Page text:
performed, has a statement written by the patient
indicating in lay terms a description of the pro-
cedure, and includes signatures of the physician,
patient, and a staff member who serves as a
witness. SF 522 must be completed before any
preoperative medications are administered. If the
patient is not capable of signing the document,
a parent, legal guardian, or spouse may sign it.
It is customary to require the signature of a parent
or legal guardian if the patient is under 21 years
of age, unless the patient is married or a member
of the Armed Forces. In these latter two cases,
the patient may sign his or her own permit,
regardless of age.
Normally, the physical preparation of the pa-
tient begins in the late afternoon or early evening
the day before surgery. As with the administrative
preparation, each step is clearly stated in the Nurs-
ing Procedures Manual. Also, listed under Skin
Preparation, you will find a description of both
the purpose and procedure for performing the
Preoperative teaching is an important part of
the total preparation. The exact time that pre-
operative teaching should be initiated greatly
depends upon the individual patient and type of
surgical procedure. Most experts recommend that
preoperative instructions be given as close as
possible to the time of surgery. Appropriate
preoperative instructions given in sufficient detail
and at the proper time greatly reduce operative
and postoperative complications.
The operative, or intraoperative phase as it is
sometimes called, begins the moment the patient
is taken into the operating room. Two of the ma-
jor factors to consider at this phase are position-
ing and anesthesia.
The specific surgical procedure will dictate the
general position of the patient. For example, the
lithotomy position is used for a vaginal hysterec-
tomy; whereas, the dorsal recumbent position is
used for a herniorrhaphy. Regardless of the
specific position the patient is placed in, there are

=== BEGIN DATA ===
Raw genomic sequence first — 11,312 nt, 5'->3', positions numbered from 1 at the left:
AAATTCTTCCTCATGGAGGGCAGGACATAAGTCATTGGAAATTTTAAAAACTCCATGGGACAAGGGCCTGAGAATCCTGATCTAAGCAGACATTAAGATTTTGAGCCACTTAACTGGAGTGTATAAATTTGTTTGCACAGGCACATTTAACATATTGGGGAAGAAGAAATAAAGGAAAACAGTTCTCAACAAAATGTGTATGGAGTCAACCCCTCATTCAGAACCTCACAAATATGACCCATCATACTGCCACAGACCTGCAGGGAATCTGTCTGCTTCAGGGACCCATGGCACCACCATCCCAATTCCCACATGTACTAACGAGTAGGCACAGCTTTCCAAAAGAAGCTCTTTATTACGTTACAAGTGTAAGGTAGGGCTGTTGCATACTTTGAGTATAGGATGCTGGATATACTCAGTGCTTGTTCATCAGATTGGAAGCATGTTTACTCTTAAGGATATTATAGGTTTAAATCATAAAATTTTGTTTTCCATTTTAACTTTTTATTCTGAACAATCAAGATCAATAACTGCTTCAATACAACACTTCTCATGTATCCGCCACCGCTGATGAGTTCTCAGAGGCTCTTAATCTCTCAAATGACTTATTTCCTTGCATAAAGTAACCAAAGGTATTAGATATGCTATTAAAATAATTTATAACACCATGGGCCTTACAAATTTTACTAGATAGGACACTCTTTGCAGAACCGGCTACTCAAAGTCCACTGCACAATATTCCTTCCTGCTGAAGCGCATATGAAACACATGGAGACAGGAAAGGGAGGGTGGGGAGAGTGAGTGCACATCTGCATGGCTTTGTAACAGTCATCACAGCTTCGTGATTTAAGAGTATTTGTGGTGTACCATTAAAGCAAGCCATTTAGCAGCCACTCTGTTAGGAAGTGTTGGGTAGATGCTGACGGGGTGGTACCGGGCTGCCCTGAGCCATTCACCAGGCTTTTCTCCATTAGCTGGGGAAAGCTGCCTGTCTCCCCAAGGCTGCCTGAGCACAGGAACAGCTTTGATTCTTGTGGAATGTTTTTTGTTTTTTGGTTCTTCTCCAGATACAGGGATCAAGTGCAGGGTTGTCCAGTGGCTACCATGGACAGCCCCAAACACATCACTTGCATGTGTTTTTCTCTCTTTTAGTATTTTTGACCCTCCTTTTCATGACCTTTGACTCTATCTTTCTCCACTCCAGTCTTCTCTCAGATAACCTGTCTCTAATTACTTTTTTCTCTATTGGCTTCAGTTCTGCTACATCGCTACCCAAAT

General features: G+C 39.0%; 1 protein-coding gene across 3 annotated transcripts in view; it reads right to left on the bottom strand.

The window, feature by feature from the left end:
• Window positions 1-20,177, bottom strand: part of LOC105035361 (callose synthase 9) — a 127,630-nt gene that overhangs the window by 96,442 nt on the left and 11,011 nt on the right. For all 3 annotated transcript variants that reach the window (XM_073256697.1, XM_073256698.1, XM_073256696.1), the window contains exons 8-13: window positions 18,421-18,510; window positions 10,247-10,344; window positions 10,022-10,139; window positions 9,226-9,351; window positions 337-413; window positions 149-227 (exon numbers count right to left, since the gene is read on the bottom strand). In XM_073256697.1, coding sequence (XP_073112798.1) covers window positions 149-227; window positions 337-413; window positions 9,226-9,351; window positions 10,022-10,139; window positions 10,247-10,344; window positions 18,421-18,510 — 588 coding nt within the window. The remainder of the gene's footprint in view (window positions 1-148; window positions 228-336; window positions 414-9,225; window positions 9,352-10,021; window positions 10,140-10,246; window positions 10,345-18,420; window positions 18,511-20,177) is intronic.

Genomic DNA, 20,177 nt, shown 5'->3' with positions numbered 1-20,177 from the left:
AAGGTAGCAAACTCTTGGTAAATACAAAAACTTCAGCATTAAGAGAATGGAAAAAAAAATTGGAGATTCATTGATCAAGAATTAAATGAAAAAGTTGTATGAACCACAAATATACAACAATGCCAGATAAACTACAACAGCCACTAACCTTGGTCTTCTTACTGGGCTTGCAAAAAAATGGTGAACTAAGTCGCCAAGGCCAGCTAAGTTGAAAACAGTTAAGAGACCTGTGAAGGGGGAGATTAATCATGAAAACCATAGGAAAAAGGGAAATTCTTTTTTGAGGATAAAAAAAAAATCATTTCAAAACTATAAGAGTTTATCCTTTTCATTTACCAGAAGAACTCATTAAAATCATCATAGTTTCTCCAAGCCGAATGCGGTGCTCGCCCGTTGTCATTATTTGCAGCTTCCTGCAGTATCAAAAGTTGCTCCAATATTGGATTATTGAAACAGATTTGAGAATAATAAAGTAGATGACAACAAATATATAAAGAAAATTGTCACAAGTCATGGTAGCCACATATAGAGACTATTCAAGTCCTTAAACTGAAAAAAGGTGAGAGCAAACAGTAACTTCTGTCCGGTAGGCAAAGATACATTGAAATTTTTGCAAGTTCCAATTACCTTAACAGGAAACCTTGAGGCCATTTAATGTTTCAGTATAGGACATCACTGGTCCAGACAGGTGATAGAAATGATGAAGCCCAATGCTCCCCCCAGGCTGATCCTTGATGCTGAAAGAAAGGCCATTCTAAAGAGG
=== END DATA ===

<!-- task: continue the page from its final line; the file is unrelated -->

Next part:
some general patient safety guidelines that must
be observed. When positioning a patient on the
operating table, remember the following:
Whether the patient is awake or asleep,
place the patient in as comfortable posi-
tion as possible.
. Strap the patient to the table in a manner
. allows for adequate exposure of the
. is secure enough to prevent the patient
from falling, but does not cut off cir-
culation or contribute to nerve damage.
. Secure all extremities of the patient in a
manner that will prevent them from dangl-
ing over the side of the table.
. Pad all bony prominences to prevent the
development of pressure areas or nerve
. Make sure the patient is adequately
grounded to avoid burns or electrical shock
to either the patient or the surgical team.
One of the greatest contributions to medical
science was the introduction of anesthesia. It
relieves unnecessary pain and increases the poten-
tial and scope of many kinds of surgical pro-
cedures. Therefore, health care providers must
understand the nature of anesthetic agents and
their effect on the human body.
Anesthesia may be defined as a loss of sensa-
tion that makes a person insensible to pain, with
or without loss of consciousness. Some specific
anesthetic agents are discussed in the Phar-
macology and Toxicology chapter of this
manual. Health care providers must understand
the basics of anesthesiology as well as the specific
REGIONAL ANESTHESIA. The two ma-
jor classifications of anesthesia are regional and
general. Regional anesthetics reduce all painful
sensations in a particular area of the body without
causing unconsciousness. The following is a listing
of the various methods and a brief description:
. Topical anesthesia is administered topically
to desensitize a small area of the body for
a very short period.
. Local blocks consist of the subcutaneous
infiltration of a small area of the body with
a desensitizing agent. Local anesthesia
generally lasts a little longer than topical.